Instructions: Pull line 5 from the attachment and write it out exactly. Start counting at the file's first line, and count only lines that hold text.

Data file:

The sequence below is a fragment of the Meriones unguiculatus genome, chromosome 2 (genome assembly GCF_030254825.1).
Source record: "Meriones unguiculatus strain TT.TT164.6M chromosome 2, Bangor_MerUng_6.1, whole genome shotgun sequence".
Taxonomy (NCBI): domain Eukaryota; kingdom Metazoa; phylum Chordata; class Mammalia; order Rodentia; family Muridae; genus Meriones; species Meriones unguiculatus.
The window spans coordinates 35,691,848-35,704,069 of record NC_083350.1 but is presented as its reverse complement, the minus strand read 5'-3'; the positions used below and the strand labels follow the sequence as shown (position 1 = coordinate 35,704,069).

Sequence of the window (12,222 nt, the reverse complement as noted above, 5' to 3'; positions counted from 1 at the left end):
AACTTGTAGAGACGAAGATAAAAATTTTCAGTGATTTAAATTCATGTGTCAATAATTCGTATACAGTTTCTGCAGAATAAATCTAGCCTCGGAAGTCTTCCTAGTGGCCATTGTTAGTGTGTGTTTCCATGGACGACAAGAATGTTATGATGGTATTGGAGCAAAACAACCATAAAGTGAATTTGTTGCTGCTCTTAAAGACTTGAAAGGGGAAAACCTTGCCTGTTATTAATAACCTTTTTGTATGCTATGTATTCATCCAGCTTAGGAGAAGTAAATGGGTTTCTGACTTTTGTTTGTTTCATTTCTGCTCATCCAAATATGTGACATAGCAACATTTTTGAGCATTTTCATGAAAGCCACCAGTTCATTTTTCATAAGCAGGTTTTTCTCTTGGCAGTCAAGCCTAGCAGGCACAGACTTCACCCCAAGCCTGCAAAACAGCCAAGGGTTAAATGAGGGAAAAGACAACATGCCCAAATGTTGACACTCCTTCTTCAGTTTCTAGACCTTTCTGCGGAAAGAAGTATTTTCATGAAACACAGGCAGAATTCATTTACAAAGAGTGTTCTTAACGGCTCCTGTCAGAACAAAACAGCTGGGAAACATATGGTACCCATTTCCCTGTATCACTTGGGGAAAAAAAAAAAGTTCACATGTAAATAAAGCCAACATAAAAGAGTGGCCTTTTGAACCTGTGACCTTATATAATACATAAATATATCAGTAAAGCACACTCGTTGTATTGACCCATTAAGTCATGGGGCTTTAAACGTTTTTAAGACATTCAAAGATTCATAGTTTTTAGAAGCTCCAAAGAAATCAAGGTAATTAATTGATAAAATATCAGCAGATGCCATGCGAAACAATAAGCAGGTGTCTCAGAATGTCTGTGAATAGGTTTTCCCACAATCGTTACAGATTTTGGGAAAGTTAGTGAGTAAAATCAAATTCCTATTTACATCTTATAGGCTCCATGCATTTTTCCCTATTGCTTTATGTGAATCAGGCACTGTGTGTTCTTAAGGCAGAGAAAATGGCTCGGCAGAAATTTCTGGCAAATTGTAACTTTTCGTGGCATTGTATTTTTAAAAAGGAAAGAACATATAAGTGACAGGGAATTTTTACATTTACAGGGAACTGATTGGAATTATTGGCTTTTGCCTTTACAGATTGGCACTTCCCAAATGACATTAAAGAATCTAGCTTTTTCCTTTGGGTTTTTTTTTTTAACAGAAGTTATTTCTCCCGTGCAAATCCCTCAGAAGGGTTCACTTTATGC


Sequence of the window (12,222 nt, the reverse complement as noted above, 5' to 3'; positions counted from 1 at the left end):